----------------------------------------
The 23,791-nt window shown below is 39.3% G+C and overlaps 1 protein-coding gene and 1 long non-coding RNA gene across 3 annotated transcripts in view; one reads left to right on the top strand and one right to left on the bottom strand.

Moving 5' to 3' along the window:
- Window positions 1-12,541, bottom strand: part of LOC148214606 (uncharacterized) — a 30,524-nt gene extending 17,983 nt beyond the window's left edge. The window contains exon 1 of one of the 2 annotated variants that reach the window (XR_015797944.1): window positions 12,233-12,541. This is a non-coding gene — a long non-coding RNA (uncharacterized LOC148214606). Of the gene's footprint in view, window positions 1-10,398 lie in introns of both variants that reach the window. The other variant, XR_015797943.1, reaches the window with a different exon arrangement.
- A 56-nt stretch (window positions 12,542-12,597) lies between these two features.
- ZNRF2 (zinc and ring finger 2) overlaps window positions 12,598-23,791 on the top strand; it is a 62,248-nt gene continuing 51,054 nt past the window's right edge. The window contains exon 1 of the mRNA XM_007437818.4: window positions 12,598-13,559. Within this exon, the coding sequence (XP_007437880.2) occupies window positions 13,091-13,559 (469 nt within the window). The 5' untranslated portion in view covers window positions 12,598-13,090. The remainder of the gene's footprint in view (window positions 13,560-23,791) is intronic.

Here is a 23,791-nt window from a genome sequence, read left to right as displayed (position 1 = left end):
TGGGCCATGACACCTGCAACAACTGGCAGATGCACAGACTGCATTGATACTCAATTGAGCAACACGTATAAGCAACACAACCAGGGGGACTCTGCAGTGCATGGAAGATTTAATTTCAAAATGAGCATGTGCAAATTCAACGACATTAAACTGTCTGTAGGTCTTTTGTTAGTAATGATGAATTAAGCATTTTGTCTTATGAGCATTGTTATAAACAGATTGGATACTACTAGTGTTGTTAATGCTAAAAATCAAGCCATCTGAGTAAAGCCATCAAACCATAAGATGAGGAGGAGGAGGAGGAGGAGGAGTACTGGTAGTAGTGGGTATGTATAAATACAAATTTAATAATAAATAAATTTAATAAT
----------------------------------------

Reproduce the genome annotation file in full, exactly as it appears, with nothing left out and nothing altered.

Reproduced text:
The 23,791-nt window shown below is 39.3% G+C and overlaps 1 protein-coding gene and 1 long non-coding RNA gene across 3 annotated transcripts in view; one reads left to right on the top strand and one right to left on the bottom strand.

Moving 5' to 3' along the window:
- Window positions 1-12,541, bottom strand: part of LOC148214606 (uncharacterized) — a 30,524-nt gene extending 17,983 nt beyond the window's left edge. The window contains exon 1 of one of the 2 annotated variants that reach the window (XR_015797944.1): window positions 12,233-12,541. This is a non-coding gene — a long non-coding RNA (uncharacterized LOC148214606). Of the gene's footprint in view, window positions 1-10,398 lie in introns of both variants that reach the window. The other variant, XR_015797943.1, reaches the window with a different exon arrangement.
- A 56-nt stretch (window positions 12,542-12,597) lies between these two features.
- ZNRF2 (zinc and ring finger 2) overlaps window positions 12,598-23,791 on the top strand; it is a 62,248-nt gene continuing 51,054 nt past the window's right edge. The window contains exon 1 of the mRNA XM_007437818.4: window positions 12,598-13,559. Within this exon, the coding sequence (XP_007437880.2) occupies window positions 13,091-13,559 (469 nt within the window). The 5' untranslated portion in view covers window positions 12,598-13,090. The remainder of the gene's footprint in view (window positions 13,560-23,791) is intronic.

Here is a 23,791-nt window from a genome sequence, read left to right as displayed (position 1 = left end):
TGGGCCATGACACCTGCAACAACTGGCAGATGCACAGACTGCATTGATACTCAATTGAGCAACACGTATAAGCAACACAACCAGGGGGACTCTGCAGTGCATGGAAGATTTAATTTCAAAATGAGCATGTGCAAATTCAACGACATTAAACTGTCTGTAGGTCTTTTGTTAGTAATGATGAATTAAGCATTTTGTCTTATGAGCATTGTTATAAACAGATTGGATACTACTAGTGTTGTTAATGCTAAAAATCAAGCCATCTGAGTAAAGCCATCAAACCATAAGATGAGGAGGAGGAGGAGGAGGAGGAGTACTGGTAGTAGTGGGTATGTATAAATACAAATTTAATAATAAATAAATTTAATAAT